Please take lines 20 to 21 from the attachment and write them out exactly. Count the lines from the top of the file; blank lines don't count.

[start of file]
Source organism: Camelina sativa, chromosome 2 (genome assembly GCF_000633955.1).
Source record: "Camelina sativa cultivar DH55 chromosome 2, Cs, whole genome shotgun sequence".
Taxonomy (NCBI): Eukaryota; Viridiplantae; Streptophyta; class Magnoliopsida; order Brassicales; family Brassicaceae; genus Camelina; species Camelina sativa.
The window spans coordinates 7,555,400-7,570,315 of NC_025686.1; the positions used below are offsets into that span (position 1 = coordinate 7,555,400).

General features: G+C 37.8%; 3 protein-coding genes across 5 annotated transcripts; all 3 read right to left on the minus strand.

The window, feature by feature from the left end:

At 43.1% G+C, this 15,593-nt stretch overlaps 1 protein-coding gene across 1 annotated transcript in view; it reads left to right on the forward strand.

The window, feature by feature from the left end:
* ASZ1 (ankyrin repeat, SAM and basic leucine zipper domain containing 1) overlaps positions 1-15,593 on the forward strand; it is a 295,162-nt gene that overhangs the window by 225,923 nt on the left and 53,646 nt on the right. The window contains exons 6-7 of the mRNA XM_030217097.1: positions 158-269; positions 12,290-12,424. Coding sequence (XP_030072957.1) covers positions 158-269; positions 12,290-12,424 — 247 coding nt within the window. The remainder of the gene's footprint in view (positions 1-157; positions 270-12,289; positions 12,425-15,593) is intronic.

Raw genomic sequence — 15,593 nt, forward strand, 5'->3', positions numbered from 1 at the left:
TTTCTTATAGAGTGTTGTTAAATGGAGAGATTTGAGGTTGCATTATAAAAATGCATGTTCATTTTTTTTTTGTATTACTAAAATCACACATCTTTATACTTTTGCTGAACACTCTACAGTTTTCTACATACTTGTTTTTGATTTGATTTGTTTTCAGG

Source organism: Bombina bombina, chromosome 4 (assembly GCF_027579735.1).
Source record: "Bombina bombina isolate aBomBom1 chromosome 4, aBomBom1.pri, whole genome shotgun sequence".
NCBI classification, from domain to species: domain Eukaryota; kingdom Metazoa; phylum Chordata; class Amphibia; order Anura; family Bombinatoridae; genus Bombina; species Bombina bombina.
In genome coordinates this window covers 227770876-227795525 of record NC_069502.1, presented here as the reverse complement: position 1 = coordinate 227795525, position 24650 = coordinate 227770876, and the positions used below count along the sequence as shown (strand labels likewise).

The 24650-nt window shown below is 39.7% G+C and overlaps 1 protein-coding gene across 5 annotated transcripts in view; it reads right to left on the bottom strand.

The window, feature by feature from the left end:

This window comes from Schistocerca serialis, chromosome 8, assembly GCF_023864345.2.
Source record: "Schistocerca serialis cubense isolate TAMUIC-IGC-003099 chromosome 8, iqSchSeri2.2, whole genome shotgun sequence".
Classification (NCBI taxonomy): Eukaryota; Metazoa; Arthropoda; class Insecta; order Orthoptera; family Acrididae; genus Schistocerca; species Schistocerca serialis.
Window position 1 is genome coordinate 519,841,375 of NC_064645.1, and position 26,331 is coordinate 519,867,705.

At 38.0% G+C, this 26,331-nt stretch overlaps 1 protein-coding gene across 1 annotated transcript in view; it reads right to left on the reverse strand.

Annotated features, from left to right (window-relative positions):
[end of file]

Classification (NCBI taxonomy): Eukaryota; Metazoa; Arthropoda; class Insecta; order Orthoptera; family Acrididae; genus Schistocerca; species Schistocerca serialis.
Window position 1 is genome coordinate 519,841,375 of NC_064645.1, and position 26,331 is coordinate 519,867,705.